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Host-pathogen-environment interactions determine survival outcomes of adult sockeye salmon (Oncorhynchus nerka) released from fisheries
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  • Amy Teffer,
  • Scott Hinch,
  • Kristina Miller,
  • David Patterson,
  • Arthur Bass,
  • Steven Cooke,
  • Anthony Farrell,
  • Terry Beacham,
  • Jacqueline Chapman,
  • Francis Juanes
Amy Teffer
University of Victoria Department of Biology

Corresponding Author:[email protected]

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Scott Hinch
The University of British Columbia Faculty of Forestry
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Kristina Miller
Fisheries and Oceans Canada
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David Patterson
Fisheries and Oceans Canada
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Arthur Bass
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Steven Cooke
Carleton University
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Anthony Farrell
The University of British Columbia Department of Zoology
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Terry Beacham
Pacific Biological Station
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Jacqueline Chapman
Carleton University Department of Biology
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Francis Juanes
University of Victoria Department of Biology
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Incorporating host-pathogen(s)-environment axes into management and conservation planning is critical to preserving species in a warming climate. However, the role pathogens play in host stress resilience remains largely unexplored in wild animal populations. We experimentally characterized how independent and cumulative stressors (fisheries handling, high water temperature) and natural infections affected the health and longevity of released wild adult sockeye salmon (Oncorhynchus nerka) in British Columbia, Canada. Returning adults were collected before and after entering the Fraser River, yielding marine- and river-collected groups, respectively. Fish were exposed to a mild (seine) or severe (gill net) fishery treatment at collection, and then held in circulating freshwater tanks for up to four weeks at historical (14°C) or projected migration temperatures (18°C). Using weekly nonlethal gill biopsies and high-throughput qPCR, we quantified loads of up to 46 pathogens with host stress and immune gene expression. Marine-captured fish had less severe infections than river-captured fish, a short migration distance (100 km, 5-7 d) that produced profound infection differences. At 14°C, river-collected fish survived 1-2 weeks less than marine-collected fish. All fish held at 18°C died within 4 weeks unless they experienced minimal handling. Gene expression correlated with infections in river-collected fish, while marine-collected fish were more stressor-responsive. Cumulative stressors were detrimental regardless of infections or collection location, likely due to extreme physiological disturbance. Because river-derived infections correlated with single stressor responses, river entry likely decreases stressor resilience of adult salmon by altering both physiological status and pathogen burdens, which redirect host responses toward disease resistance.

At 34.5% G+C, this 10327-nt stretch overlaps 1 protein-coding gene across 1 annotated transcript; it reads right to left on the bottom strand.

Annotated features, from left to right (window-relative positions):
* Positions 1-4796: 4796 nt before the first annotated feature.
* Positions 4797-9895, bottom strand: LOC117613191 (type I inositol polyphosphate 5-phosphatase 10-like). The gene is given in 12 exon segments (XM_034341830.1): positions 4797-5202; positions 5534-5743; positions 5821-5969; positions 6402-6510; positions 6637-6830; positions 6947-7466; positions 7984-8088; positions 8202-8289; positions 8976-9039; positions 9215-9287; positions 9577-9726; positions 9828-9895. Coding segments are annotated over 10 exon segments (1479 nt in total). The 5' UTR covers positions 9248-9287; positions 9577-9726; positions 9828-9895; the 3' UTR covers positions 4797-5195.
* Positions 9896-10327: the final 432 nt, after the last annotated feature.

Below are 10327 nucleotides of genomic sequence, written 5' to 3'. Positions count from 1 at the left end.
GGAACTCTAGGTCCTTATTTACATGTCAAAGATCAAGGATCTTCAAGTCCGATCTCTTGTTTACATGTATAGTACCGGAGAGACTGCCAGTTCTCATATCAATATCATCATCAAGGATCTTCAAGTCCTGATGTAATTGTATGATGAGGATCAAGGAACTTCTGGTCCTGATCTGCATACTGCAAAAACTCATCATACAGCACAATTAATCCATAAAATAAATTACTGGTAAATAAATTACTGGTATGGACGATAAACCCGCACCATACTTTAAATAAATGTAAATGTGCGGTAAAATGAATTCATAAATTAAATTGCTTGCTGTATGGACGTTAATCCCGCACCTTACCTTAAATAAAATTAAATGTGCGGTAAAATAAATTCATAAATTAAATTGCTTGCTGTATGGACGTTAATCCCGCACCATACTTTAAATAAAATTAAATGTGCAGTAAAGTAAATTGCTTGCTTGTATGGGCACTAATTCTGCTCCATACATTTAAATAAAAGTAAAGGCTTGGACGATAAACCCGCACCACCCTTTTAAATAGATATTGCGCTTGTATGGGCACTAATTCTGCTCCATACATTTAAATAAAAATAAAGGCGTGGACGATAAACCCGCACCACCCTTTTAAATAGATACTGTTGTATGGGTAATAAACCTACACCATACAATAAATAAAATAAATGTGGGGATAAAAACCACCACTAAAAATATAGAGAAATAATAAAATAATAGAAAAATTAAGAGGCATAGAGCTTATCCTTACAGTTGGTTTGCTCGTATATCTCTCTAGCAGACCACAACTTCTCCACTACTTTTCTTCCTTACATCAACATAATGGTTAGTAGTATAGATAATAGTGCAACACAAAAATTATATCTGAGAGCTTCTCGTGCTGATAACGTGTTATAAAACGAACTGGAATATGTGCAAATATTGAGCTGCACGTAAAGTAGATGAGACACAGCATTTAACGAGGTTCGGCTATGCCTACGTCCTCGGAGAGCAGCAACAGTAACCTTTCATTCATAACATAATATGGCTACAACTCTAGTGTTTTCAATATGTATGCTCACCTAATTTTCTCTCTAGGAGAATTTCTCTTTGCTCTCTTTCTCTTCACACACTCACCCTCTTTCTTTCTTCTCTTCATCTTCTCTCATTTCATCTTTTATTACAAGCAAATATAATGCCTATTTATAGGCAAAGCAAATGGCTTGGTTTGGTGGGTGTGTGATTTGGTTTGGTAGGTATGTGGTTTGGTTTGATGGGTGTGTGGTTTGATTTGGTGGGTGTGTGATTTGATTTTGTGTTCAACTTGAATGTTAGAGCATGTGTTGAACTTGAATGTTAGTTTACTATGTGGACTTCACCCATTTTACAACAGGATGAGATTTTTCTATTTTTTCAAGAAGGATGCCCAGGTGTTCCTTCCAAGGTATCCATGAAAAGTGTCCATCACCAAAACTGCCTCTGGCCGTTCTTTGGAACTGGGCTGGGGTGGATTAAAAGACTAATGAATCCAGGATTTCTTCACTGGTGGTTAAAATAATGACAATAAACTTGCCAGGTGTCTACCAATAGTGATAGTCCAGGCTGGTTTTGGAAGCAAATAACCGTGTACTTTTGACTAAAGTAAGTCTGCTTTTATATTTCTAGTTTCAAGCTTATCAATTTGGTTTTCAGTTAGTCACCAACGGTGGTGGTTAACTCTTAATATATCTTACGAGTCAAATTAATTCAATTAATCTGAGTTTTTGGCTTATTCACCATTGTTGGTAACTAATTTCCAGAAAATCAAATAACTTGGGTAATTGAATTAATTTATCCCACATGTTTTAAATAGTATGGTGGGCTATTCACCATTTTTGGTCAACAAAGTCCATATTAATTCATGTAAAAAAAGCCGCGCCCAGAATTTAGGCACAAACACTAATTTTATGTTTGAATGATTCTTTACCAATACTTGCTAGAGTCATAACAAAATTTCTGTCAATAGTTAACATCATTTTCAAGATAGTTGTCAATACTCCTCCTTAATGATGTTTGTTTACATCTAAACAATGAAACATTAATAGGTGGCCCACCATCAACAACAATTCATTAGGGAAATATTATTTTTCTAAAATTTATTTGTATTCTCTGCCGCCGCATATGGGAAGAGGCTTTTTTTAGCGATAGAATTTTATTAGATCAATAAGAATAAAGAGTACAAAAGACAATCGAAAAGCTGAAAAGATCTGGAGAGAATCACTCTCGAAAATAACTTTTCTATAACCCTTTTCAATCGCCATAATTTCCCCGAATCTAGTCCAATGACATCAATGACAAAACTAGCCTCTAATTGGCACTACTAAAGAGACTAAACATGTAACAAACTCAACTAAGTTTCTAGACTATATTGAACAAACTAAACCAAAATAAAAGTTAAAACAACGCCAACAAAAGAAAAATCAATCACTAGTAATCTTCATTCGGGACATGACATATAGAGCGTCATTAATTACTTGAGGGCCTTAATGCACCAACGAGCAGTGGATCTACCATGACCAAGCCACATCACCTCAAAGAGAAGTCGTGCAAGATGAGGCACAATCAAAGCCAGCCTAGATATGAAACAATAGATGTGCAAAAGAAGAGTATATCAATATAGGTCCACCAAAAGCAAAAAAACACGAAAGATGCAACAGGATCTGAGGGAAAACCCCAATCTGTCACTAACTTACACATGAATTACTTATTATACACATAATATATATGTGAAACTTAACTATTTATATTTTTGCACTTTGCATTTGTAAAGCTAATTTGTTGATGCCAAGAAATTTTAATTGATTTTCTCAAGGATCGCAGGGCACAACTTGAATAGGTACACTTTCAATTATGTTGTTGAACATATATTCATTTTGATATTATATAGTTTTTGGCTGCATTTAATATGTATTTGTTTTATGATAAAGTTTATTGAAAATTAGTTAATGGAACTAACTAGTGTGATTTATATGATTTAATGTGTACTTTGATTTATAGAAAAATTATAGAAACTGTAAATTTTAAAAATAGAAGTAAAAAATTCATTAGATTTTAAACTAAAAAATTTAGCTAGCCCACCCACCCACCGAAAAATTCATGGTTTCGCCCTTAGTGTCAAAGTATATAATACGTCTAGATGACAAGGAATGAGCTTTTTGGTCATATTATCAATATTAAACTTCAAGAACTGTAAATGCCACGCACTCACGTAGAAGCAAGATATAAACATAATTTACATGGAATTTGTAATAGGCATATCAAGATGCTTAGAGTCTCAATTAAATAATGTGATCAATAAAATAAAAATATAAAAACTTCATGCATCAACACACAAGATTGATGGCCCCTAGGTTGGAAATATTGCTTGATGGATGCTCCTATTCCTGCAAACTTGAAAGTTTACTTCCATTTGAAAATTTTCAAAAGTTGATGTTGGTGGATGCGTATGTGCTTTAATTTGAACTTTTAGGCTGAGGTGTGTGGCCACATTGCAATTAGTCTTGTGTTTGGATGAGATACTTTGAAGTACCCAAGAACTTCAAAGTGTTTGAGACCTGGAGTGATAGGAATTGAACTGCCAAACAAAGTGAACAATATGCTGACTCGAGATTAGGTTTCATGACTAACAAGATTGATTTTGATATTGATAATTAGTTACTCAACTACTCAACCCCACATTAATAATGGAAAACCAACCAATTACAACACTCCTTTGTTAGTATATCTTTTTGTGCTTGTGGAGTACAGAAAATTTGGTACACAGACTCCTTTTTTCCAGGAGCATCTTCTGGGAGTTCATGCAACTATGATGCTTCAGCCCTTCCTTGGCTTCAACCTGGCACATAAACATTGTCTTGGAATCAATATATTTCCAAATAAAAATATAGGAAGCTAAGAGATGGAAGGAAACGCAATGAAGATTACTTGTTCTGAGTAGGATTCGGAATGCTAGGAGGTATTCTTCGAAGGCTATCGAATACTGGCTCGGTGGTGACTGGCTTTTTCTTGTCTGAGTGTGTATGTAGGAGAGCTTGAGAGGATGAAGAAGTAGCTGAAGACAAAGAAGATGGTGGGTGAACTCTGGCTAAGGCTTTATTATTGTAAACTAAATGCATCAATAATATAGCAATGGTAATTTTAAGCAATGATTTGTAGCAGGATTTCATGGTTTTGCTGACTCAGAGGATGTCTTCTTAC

04 May 2021Submitted to Molecular Ecology
05 May 2021Submission Checks Completed
05 May 2021Assigned to Editor
13 May 2021Reviewer(s) Assigned
03 Jul 2021Review(s) Completed, Editorial Evaluation Pending
12 Jul 2021Editorial Decision: Revise Minor
25 Aug 2021Review(s) Completed, Editorial Evaluation Pending
25 Aug 20211st Revision Received
13 Sep 2021Editorial Decision: Revise Minor
22 Sep 20212nd Revision Received
22 Sep 2021Review(s) Completed, Editorial Evaluation Pending
30 Sep 2021Editorial Decision: Accept